“But the Germans did not even consider this alternative. The handful of men advocating unconditional freedom both in foreign and in domestic trade were laughed at as fools, despised as reactionaries, silenced by threats. In the ‘nineties of the past century Germany was already almost unanimous in its support of policies which were designed as the preparation for the impending war for more space, the war for world hegemony.”(3)

According to Mises, the rest of Europe was also part of the problem, and their policies left them too weak to fight Germany.

“Etatism (statism) not only brought about a situation from which the German nationalists saw no way out but conquest, but also rendered futile all attempts to stop Germany in time. While the Germans were busy arming for the “day,” Great Britain’s main concern was to injure the interests of the French and of all other nations by barring their exports to Great Britain. Every nation was eager to use its sovereignty for the establishment of government control of business. This attitude necessarily implied a policy of insulation and economic nationalism.”(4)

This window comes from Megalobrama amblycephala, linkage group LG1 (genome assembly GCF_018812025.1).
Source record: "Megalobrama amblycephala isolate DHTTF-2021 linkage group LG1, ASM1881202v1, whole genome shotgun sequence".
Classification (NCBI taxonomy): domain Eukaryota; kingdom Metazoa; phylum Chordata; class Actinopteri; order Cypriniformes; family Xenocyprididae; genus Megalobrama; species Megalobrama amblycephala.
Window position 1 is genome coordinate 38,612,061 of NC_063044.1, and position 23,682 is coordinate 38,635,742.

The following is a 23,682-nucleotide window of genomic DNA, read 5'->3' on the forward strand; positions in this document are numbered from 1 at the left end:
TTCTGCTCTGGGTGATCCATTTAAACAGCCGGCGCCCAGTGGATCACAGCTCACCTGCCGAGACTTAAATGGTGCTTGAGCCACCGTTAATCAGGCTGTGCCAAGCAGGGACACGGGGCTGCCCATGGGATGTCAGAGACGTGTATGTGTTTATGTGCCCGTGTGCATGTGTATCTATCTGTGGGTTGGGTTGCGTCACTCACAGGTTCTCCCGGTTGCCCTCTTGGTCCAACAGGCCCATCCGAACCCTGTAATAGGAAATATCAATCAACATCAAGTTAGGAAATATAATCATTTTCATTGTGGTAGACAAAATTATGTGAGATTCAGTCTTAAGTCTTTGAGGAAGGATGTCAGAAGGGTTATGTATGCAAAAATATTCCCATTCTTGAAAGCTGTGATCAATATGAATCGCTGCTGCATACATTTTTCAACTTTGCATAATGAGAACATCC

We had in Europe a political and philosophical context that, considering the possibilities, thought the only way forward for each country was statism and government control of the economy. Clearly, of the two possible options, the one option that would have brought a more peaceful world, a world of free trade and respect for the individual, was not even considered as a viable possibility. The one country that followed statist ideas more consistently was Germany, a nation that saw in statism an opportunity, not for a better world, but to establish its own dominance and control.

In the view of Professor Mises:

“It did not seem to occur to anyone (in Europe) that free trade begins at home. For nearly everyone favored government control of business within his own country.”(5)

I think we are in a similar position today. Few in government will consider free trade as a viable option. In fact, they’ve already decided that the day for free trade is over, that, once again (in their view) capitalism has failed and it is time for a new world of government regulation of the economy. In short, it is time for statism, the very system that characterized Europe before it thrust the world into destruction.

As it was for Mises,